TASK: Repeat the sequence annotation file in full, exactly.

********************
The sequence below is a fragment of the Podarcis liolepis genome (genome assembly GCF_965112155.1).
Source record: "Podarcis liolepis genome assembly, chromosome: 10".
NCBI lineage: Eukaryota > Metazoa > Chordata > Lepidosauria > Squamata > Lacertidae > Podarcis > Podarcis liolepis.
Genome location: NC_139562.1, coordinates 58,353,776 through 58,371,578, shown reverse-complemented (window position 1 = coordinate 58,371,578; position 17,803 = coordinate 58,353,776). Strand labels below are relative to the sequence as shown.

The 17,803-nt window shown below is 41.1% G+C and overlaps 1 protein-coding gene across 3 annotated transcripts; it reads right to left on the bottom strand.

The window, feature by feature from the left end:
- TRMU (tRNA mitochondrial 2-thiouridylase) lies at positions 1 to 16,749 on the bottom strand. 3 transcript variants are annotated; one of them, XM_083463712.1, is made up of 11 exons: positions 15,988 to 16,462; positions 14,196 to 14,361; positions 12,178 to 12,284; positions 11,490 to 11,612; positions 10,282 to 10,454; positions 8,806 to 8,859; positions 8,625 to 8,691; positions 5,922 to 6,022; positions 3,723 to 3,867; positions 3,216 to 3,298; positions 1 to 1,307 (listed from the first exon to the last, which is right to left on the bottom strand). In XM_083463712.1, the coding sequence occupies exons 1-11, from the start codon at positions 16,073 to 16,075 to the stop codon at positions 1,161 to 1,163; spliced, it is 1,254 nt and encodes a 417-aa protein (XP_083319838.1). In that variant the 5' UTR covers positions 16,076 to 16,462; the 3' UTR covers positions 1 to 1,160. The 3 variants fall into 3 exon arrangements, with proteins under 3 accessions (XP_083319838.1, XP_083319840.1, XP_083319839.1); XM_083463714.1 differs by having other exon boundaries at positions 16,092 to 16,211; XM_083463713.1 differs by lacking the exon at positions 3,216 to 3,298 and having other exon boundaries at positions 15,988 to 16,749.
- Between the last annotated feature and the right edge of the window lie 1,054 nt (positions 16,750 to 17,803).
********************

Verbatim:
The sequence below is a fragment of the Podarcis liolepis genome (genome assembly GCF_965112155.1).
Source record: "Podarcis liolepis genome assembly, chromosome: 10".
NCBI lineage: Eukaryota > Metazoa > Chordata > Lepidosauria > Squamata > Lacertidae > Podarcis > Podarcis liolepis.
Genome location: NC_139562.1, coordinates 58,353,776 through 58,371,578, shown reverse-complemented (window position 1 = coordinate 58,371,578; position 17,803 = coordinate 58,353,776). Strand labels below are relative to the sequence as shown.

The 17,803-nt window shown below is 41.1% G+C and overlaps 1 protein-coding gene across 3 annotated transcripts; it reads right to left on the bottom strand.

The window, feature by feature from the left end:
- TRMU (tRNA mitochondrial 2-thiouridylase) lies at positions 1 to 16,749 on the bottom strand. 3 transcript variants are annotated; one of them, XM_083463712.1, is made up of 11 exons: positions 15,988 to 16,462; positions 14,196 to 14,361; positions 12,178 to 12,284; positions 11,490 to 11,612; positions 10,282 to 10,454; positions 8,806 to 8,859; positions 8,625 to 8,691; positions 5,922 to 6,022; positions 3,723 to 3,867; positions 3,216 to 3,298; positions 1 to 1,307 (listed from the first exon to the last, which is right to left on the bottom strand). In XM_083463712.1, the coding sequence occupies exons 1-11, from the start codon at positions 16,073 to 16,075 to the stop codon at positions 1,161 to 1,163; spliced, it is 1,254 nt and encodes a 417-aa protein (XP_083319838.1). In that variant the 5' UTR covers positions 16,076 to 16,462; the 3' UTR covers positions 1 to 1,160. The 3 variants fall into 3 exon arrangements, with proteins under 3 accessions (XP_083319838.1, XP_083319840.1, XP_083319839.1); XM_083463714.1 differs by having other exon boundaries at positions 16,092 to 16,211; XM_083463713.1 differs by lacking the exon at positions 3,216 to 3,298 and having other exon boundaries at positions 15,988 to 16,749.
- Between the last annotated feature and the right edge of the window lie 1,054 nt (positions 16,750 to 17,803).